Jomar and his friends set the table using a large banana leaf as a cover. The same plants also provided our ‘plates’ for the meal, and we used our hands as cutlery. For drinks, we drank directly from freshly cut coconuts — with straws. However, we left nothing behind and took any leftover food to the people living on the island. In short, we left the scene exactly as we’d found it, bar our several footprints in the sand.
“There are people in this world that talk, and those that do; Jomar falls into the latter.”
Sustainable tourism in the Philippines – the coral gardener
Later that evening, we were enjoying our final dinner that the staff had prepared for us down by the beach. As the evening wound down, with the conversation (and wine) still flowing, our guide, Miguel, called Jomar to join us.
What first began as a conversation regarding Jomar’s clear love of photography, soon turned into something entirely unexpected. When asked about his interests during his days off, we were all expecting an answer typical of a 22-year-old guy. Instead, he told us he spent his spare time re-planting coral in the sea.
We sat there, each of us listening quietly and with intent as he continued. Jomar spoke about replanting the coral for his younger siblings, so they could also enjoy it when they grew up. His love of his environment and the Caramoan Islands was so inspiring, it made me reflect upon my own actions. I’ve been lucky to meet some incredible people while traveling, but no-one as humble or as proactive as Jomar.
There are people in this world that talk, and those that do; Jomar falls into the latter.
Passionate about replanting coral, he also asked his friends to return from Manila, even offering to pay them to help. No-one took him up on his offer. Alone, yet undeterred, Jomar continues his mission solo, but it’s clear he’s more than happy to do so.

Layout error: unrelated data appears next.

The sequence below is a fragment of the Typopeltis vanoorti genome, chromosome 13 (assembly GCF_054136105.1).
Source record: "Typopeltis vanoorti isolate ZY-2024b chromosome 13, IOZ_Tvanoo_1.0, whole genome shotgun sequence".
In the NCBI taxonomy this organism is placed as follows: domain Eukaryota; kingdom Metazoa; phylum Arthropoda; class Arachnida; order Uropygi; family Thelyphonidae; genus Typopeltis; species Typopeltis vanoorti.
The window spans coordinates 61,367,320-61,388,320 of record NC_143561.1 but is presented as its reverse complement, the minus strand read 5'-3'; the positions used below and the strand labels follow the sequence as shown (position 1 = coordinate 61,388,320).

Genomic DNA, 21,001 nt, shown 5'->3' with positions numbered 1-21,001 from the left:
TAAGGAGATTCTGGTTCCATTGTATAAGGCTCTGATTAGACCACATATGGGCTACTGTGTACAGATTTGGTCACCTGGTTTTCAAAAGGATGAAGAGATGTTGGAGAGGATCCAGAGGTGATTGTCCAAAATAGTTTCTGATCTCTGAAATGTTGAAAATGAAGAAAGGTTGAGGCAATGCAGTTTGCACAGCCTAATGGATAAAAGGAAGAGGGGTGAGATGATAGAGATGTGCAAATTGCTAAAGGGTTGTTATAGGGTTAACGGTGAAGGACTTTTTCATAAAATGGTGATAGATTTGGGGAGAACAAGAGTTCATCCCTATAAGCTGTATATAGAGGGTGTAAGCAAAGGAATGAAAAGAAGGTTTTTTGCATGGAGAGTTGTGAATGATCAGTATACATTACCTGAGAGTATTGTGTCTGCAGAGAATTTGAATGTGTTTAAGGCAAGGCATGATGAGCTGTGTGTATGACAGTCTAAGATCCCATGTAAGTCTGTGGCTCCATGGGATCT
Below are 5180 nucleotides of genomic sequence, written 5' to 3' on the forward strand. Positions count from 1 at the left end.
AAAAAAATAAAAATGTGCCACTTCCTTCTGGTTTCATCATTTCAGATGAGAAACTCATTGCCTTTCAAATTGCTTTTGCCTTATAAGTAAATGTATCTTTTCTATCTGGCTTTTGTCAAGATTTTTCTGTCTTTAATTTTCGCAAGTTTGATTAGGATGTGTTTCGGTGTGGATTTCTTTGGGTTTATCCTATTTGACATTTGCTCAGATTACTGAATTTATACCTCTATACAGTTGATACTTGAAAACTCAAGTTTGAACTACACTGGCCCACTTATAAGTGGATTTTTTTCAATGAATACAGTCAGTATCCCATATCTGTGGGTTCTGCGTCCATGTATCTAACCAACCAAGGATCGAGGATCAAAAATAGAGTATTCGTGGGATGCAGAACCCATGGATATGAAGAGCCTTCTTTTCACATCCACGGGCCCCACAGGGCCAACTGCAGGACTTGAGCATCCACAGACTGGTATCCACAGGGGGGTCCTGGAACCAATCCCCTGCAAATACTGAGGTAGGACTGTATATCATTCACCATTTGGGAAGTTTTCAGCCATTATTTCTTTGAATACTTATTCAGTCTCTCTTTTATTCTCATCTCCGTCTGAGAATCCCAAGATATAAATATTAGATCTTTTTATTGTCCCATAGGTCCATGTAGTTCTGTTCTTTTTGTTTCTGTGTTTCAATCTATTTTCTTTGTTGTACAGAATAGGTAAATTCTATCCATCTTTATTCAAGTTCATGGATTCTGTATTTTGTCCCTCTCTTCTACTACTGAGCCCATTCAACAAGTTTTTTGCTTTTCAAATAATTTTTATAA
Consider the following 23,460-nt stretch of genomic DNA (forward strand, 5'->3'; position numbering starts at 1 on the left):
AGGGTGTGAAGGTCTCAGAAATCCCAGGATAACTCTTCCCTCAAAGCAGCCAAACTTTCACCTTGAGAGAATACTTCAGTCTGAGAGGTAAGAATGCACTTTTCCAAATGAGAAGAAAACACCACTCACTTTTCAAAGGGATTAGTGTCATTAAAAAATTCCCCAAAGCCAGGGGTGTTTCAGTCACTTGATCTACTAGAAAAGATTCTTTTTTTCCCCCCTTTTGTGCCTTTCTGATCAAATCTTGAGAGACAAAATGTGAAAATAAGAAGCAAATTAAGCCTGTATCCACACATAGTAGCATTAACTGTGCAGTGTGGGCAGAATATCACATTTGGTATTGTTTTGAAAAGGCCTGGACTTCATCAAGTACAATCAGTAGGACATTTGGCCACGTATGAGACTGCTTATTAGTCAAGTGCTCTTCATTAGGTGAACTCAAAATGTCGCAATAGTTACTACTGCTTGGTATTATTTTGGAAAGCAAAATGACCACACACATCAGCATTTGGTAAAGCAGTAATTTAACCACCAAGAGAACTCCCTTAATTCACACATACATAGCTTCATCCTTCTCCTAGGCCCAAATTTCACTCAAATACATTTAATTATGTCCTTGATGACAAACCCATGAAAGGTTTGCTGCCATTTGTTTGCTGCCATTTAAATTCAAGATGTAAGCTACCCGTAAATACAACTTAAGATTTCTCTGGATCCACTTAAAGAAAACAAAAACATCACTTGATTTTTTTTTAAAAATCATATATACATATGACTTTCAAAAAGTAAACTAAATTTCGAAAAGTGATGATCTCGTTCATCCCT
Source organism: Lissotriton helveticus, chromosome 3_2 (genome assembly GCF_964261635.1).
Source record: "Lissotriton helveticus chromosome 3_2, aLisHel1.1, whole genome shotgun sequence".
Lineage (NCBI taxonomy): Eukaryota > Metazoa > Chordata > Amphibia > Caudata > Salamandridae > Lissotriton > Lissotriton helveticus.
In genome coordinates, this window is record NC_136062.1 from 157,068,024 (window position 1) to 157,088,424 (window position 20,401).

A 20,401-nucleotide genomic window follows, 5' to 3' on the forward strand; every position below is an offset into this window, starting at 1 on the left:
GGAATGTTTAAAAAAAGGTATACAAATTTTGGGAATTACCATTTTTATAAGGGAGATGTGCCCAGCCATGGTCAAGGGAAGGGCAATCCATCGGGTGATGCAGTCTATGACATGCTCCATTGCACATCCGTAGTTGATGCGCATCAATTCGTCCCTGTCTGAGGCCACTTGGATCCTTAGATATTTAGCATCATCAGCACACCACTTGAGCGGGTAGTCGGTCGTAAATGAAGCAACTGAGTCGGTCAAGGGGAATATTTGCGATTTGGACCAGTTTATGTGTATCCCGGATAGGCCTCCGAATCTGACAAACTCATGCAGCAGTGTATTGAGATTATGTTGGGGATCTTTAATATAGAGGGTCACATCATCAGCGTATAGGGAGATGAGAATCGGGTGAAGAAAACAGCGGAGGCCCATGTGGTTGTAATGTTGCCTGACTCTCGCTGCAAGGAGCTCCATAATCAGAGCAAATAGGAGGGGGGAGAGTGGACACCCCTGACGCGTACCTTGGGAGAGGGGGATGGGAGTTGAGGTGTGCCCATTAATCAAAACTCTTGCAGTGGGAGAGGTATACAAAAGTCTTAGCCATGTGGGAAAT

Jomar holding up coral ©Passrider.com
A banana leaf picnic on the beach ©Passrider.com
Jomar and his friend preparing coconuts. ©Passrider.com
The last word
My time visiting the Caramoan Islands, though short, proved to be a real eye-opening experience. It made me even more conscientious about practicing sustainable tourism and being a responsible traveler.
After seeing several examples of inspiring sustainable tourism in the Philippines, I realised how easy it is to do. It just takes some small actionable steps, supported by some extraordinary people. Truth is, it’s easy for us to act responsibly while traveling; sometimes we just need to see it in action.
We can all learn something, however small, and put it into practice in our respective environments. And collectively, we can make a big difference.
Sipping on freshly cut coconuts
Sustainable village on Katanhawan Island
Leave the scene clean
Where to stay in the Caramoan Islands
It’d be wrong for me not to mention the incredible 4-star Tugawe Cove Resort. Soak up the stretching views from the comfort of the infinity pool, and bask in the lush green gardens. What’s more, the resort is a big advocate of sustainable tourism so you’ll be in good hands. Rooms are in the form of individual huts, and very spacious inside.
How often do you practice sustainable tourism while traveling? Are you pretty good, or something you need to work on?! Let me know in the comments below.
Till next time, happy boutique travels x